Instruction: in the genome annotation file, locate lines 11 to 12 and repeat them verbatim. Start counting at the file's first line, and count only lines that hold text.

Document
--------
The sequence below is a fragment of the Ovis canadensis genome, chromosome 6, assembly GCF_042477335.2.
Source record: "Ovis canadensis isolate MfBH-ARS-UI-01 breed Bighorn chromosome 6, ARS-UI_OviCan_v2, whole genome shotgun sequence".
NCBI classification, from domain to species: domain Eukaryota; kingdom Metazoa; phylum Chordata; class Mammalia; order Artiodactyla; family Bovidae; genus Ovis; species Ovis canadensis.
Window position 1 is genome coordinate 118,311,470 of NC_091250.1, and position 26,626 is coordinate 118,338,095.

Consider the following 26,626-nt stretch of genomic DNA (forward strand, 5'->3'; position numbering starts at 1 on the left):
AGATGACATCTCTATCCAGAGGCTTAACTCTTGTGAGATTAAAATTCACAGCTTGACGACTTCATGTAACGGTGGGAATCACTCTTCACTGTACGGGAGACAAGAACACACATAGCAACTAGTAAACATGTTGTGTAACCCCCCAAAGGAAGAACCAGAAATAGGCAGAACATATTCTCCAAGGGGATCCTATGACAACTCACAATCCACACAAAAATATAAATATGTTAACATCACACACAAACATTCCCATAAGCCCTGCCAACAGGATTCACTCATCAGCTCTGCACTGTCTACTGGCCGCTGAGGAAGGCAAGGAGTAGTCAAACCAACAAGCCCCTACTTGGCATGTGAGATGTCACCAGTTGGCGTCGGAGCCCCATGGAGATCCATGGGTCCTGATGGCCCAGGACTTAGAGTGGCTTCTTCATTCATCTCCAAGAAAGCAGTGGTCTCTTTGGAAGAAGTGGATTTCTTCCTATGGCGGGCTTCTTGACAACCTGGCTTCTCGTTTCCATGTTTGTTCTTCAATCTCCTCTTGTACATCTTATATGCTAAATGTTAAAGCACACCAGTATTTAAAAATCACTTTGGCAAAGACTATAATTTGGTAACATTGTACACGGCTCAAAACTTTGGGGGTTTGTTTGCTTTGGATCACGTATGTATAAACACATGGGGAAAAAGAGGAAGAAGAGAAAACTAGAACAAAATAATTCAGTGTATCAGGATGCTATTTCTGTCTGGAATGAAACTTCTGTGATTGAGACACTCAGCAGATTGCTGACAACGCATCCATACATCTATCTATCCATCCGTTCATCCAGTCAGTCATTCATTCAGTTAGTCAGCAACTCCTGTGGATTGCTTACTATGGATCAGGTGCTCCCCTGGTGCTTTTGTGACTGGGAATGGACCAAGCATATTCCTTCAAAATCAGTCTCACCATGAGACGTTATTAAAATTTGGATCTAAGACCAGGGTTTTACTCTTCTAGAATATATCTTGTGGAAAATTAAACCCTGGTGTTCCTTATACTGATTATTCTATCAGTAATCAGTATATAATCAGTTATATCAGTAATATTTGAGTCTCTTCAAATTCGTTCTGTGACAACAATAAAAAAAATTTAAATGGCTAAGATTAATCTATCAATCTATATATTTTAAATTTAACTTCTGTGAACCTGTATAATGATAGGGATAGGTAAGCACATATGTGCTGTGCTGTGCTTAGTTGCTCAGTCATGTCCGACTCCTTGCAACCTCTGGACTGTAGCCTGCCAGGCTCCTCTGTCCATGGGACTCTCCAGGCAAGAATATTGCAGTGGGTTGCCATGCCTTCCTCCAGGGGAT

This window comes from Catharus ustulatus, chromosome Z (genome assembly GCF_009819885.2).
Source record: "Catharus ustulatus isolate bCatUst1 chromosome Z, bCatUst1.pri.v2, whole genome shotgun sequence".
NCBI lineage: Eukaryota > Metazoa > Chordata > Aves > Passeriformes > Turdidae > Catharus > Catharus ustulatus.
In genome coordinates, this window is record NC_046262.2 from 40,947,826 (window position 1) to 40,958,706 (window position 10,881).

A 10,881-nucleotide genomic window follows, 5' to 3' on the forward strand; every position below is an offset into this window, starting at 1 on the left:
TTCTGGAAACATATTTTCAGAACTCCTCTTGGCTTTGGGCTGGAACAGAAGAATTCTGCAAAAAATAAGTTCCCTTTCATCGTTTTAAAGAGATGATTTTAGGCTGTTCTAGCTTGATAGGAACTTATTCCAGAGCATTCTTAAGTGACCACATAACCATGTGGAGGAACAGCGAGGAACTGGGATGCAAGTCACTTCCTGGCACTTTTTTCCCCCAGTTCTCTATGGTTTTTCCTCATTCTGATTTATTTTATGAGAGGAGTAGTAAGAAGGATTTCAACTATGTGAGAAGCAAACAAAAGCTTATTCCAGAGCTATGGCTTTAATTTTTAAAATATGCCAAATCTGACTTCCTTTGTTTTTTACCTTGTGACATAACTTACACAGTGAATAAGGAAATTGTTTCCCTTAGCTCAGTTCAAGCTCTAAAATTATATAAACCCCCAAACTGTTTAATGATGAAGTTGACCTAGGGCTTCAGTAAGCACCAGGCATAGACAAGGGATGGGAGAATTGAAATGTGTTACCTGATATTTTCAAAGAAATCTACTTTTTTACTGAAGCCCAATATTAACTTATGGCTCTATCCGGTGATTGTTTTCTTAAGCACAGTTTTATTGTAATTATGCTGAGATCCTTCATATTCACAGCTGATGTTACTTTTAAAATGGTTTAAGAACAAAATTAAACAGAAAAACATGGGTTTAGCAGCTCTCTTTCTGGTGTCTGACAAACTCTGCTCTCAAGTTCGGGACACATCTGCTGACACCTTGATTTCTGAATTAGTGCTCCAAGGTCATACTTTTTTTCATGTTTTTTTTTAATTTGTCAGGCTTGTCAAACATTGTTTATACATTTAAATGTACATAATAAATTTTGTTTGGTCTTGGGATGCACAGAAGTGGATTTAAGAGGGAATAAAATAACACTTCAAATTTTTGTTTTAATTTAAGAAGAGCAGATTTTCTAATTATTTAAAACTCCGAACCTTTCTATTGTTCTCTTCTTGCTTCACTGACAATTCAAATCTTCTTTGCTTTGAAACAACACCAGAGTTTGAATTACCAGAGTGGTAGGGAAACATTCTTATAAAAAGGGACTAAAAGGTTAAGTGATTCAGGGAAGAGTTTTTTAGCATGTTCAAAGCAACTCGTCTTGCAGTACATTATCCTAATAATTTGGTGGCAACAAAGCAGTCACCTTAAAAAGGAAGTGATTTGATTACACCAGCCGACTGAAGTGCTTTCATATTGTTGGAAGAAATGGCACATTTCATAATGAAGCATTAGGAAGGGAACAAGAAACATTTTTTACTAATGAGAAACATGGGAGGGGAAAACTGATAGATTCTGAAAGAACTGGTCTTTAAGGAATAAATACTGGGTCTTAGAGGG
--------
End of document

A 10,881-nucleotide genomic window follows, 5' to 3' on the forward strand; every position below is an offset into this window, starting at 1 on the left:
TTCTGGAAACATATTTTCAGAACTCCTCTTGGCTTTGGGCTGGAACAGAAGAATTCTGCAAAAAATAAGTTCCCTTTCATCGTTTTAAAGAGATGATTTTAGGCTGTTCTAGCTTGATAGGAACTTATTCCAGAGCATTCTTAAGTGACCACATAACCATGTGGAGGAACAGCGAGGAACTGGGATGCAAGTCACTTCCTGGCACTTTTTTCCCCCAGTTCTCTATGGTTTTTCCTCATTCTGATTTATTTTATGAGAGGAGTAGTAAGAAGGATTTCAACTATGTGAGAAGCAAACAAAAGCTTATTCCAGAGCTATGGCTTTAATTTTTAAAATATGCCAAATCTGACTTCCTTTGTTTTTTACCTTGTGACATAACTTACACAGTGAATAAGGAAATTGTTTCCCTTAGCTCAGTTCAAGCTCTAAAATTATATAAACCCCCAAACTGTTTAATGATGAAGTTGACCTAGGGCTTCAGTAAGCACCAGGCATAGACAAGGGATGGGAGAATTGAAATGTGTTACCTGATATTTTCAAAGAAATCTACTTTTTTACTGAAGCCCAATATTAACTTATGGCTCTATCCGGTGATTGTTTTCTTAAGCACAGTTTTATTGTAATTATGCTGAGATCCTTCATATTCACAGCTGATGTTACTTTTAAAATGGTTTAAGAACAAAATTAAACAGAAAAACATGGGTTTAGCAGCTCTCTTTCTGGTGTCTGACAAACTCTGCTCTCAAGTTCGGGACACATCTGCTGACACCTTGATTTCTGAATTAGTGCTCCAAGGTCATACTTTTTTTCATGTTTTTTTTTAATTTGTCAGGCTTGTCAAACATTGTTTATACATTTAAATGTACATAATAAATTTTGTTTGGTCTTGGGATGCACAGAAGTGGATTTAAGAGGGAATAAAATAACACTTCAAATTTTTGTTTTAATTTAAGAAGAGCAGATTTTCTAATTATTTAAAACTCCGAACCTTTCTATTGTTCTCTTCTTGCTTCACTGACAATTCAAATCTTCTTTGCTTTGAAACAACACCAGAGTTTGAATTACCAGAGTGGTAGGGAAACATTCTTATAAAAAGGGACTAAAAGGTTAAGTGATTCAGGGAAGAGTTTTTTAGCATGTTCAAAGCAACTCGTCTTGCAGTACATTATCCTAATAATTTGGTGGCAACAAAGCAGTCACCTTAAAAAGGAAGTGATTTGATTACACCAGCCGACTGAAGTGCTTTCATATTGTTGGAAGAAATGGCACATTTCATAATGAAGCATTAGGAAGGGAACAAGAAACATTTTTTACTAATGAGAAACATGGGAGGGGAAAACTGATAGATTCTGAAAGAACTGGTCTTTAAGGAATAAATACTGGGTCTTAGAGGG